Know your Solar Zenith and Azimuth Angles

Know your Solar Zenith and Azimuth Angles

Solar photovoltaic (PV) modules and systems convert sunlight to electric energy.  The amount of sunlight incident on a PV module is of paramount importance to the electric energy produced.  In order to estimate the amount of incident sunlight on a PV module at any given time, we need to determine the position of the sun in the sky.

The position of the sun in the sky depends on two rotations.  First, the earth makes one rotation daily on its tilted axis.  Second, the tilted earth makes one rotation around the sun annually.  These two rotations affect the angle of sunlight at any point on the earth at a given time.  Since the earth rotates 360° in approximately 24 hours, it rotates approximately 15° each hour.  The earth also revolves 360° around the sun in approximately 365 days.  Depending on the day of the year, the declination of the sun is defined as the highest solar position of the sun at the equator.  In the northern hemisphere, solar noon, on any day, is the time when the sun it at its highest point and due South at the Greenwich Meridian (GST) hemisphere.  So for any given position on the earth, we can calculate local time at GST solar noon, given longitude, time zone, and daylight savings information.  The equation of time (EOT) is the difference between noon (1200 hours) and local solar noon.  EOT is affected by eccentricities in the Earth’s orbit and by the simultaneous rotation of the earth on own its axis and the revolution around the sun.  Given the hour angle (longitude, time zone, and EOT), declination (day of year), and latitude, the solar position is given by the azimuth angle, which is measured from due south, and the zenith angle, which is measured from the vertical.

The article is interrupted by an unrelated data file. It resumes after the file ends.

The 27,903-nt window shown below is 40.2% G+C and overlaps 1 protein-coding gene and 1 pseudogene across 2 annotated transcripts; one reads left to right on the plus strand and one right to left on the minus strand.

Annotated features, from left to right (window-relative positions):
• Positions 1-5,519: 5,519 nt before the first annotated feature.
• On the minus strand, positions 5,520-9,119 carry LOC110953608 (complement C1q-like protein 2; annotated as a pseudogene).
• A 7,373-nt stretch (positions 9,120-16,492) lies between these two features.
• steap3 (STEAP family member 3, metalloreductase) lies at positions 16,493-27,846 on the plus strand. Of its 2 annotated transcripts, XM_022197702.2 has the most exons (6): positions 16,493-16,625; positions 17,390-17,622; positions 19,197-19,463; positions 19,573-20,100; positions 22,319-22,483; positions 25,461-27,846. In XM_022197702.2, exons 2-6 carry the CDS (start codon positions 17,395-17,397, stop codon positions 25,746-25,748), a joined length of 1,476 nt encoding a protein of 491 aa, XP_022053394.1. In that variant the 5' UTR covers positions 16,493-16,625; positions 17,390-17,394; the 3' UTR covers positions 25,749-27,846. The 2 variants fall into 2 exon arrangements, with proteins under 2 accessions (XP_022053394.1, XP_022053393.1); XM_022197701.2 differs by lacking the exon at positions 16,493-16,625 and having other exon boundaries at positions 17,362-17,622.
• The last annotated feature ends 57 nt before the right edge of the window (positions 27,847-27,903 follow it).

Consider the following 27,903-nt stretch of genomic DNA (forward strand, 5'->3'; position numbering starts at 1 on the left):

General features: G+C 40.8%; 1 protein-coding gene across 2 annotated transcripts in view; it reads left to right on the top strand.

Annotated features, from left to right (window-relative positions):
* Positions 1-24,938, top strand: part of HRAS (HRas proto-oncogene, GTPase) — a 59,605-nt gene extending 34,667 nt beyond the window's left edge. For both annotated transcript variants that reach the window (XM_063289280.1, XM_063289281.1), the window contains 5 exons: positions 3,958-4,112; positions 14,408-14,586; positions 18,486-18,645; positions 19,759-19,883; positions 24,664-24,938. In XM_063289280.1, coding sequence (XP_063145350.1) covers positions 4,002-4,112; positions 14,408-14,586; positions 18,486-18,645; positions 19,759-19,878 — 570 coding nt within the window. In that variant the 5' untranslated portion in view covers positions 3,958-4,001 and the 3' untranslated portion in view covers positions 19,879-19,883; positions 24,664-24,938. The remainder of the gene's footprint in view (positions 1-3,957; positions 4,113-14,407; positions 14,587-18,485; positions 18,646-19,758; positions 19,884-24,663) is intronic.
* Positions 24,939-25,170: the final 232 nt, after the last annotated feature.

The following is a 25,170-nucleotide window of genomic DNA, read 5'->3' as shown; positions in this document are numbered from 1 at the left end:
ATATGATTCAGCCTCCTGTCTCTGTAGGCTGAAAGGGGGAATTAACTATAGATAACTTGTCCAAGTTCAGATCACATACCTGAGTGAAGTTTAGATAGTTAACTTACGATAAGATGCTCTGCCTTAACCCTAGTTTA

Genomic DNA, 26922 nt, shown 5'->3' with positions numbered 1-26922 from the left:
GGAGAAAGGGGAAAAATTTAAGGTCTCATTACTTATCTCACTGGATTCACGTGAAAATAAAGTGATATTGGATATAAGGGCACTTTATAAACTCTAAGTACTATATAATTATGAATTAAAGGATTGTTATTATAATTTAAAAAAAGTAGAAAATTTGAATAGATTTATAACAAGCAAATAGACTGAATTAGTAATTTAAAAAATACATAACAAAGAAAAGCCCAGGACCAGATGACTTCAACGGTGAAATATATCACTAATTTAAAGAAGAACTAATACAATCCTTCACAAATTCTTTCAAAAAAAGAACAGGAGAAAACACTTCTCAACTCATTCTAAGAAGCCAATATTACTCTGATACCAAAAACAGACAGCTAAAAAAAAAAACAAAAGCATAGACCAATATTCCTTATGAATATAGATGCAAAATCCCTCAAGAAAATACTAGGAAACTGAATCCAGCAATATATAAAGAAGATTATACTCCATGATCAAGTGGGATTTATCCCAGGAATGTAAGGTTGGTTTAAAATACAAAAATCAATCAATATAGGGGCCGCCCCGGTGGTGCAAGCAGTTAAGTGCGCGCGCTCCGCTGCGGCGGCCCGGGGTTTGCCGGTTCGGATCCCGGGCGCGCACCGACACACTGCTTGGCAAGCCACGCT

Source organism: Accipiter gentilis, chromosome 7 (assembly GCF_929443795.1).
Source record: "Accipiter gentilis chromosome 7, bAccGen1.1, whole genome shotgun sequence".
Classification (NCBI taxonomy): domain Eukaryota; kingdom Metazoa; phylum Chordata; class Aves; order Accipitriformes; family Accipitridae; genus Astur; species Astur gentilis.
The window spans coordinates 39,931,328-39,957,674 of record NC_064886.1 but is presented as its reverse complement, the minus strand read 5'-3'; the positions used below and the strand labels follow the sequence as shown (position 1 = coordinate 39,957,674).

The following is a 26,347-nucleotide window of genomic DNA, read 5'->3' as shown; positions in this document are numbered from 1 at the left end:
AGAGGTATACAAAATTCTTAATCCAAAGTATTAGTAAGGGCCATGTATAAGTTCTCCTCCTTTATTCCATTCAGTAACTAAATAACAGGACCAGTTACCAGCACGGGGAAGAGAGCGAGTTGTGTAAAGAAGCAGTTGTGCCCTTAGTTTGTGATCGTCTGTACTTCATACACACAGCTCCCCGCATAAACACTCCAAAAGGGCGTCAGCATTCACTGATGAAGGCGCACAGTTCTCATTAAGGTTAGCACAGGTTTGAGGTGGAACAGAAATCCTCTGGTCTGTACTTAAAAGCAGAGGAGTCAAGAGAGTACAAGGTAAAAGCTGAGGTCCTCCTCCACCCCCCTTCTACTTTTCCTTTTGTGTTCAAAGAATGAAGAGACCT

The National Renewable Energy Laboratories (NREL) has published a solar position algorithm (SPA) for solar radiation applications.  SPA is an astronomical algorithm that calculates solar zenith and azimuth angles.  The algorithm is accurate for the years -2000 to +6000 with uncertainties of ±0.0003°.  An online version can be found at:

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